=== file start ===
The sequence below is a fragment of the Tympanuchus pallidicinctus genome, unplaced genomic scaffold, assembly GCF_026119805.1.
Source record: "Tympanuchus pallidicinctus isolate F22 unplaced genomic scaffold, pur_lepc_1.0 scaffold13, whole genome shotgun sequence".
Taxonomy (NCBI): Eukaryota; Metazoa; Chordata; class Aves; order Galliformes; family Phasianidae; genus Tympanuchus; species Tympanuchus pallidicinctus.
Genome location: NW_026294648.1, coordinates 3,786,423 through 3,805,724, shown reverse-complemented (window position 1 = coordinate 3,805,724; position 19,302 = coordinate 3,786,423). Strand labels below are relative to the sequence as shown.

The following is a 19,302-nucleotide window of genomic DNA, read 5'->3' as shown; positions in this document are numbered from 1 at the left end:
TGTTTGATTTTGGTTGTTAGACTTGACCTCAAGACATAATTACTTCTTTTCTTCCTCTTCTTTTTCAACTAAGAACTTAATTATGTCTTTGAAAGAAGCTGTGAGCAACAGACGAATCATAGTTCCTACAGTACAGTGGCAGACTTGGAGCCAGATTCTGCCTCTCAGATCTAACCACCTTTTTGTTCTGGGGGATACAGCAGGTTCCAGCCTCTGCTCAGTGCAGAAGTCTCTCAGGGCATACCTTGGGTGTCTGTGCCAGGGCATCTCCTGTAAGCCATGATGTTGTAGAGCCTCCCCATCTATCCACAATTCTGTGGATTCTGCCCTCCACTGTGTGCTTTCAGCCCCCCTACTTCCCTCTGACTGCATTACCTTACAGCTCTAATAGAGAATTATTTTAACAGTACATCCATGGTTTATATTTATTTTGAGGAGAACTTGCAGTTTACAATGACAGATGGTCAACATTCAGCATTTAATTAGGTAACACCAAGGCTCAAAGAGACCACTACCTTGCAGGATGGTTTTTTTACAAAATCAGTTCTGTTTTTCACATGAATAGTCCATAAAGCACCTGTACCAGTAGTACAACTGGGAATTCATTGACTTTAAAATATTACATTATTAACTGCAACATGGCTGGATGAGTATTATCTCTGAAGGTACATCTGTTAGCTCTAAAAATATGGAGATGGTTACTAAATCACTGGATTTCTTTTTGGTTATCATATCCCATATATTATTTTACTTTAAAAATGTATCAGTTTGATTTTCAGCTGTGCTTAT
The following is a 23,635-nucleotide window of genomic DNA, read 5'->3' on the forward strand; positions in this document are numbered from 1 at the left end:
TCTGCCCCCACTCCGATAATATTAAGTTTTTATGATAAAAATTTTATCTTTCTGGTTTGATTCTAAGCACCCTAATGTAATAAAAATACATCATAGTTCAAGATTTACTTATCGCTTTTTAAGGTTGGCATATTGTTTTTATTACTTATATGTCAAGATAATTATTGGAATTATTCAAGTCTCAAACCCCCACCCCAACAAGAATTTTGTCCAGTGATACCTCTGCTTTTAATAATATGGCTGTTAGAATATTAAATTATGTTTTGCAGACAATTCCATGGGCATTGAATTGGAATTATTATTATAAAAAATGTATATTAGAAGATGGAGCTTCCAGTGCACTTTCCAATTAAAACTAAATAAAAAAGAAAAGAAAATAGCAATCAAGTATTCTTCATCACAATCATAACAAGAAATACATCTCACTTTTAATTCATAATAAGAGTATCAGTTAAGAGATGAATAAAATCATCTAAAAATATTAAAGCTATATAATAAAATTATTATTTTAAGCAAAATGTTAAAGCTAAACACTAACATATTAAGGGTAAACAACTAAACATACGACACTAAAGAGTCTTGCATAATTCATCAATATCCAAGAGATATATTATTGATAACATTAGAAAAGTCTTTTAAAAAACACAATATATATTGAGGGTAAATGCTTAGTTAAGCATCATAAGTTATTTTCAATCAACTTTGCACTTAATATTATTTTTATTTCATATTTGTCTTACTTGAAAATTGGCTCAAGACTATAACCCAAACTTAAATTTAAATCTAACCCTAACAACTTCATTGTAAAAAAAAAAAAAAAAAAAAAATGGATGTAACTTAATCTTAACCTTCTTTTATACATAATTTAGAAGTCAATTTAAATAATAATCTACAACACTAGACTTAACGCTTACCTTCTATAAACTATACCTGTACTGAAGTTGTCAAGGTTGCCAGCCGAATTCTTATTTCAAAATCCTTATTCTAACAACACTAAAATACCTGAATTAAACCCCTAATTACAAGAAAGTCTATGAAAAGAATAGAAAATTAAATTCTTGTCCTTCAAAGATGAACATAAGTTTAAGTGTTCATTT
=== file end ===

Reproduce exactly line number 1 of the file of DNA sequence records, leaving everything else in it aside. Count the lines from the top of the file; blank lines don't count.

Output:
The sequence below is a fragment of the Tympanuchus pallidicinctus genome, unplaced genomic scaffold, assembly GCF_026119805.1.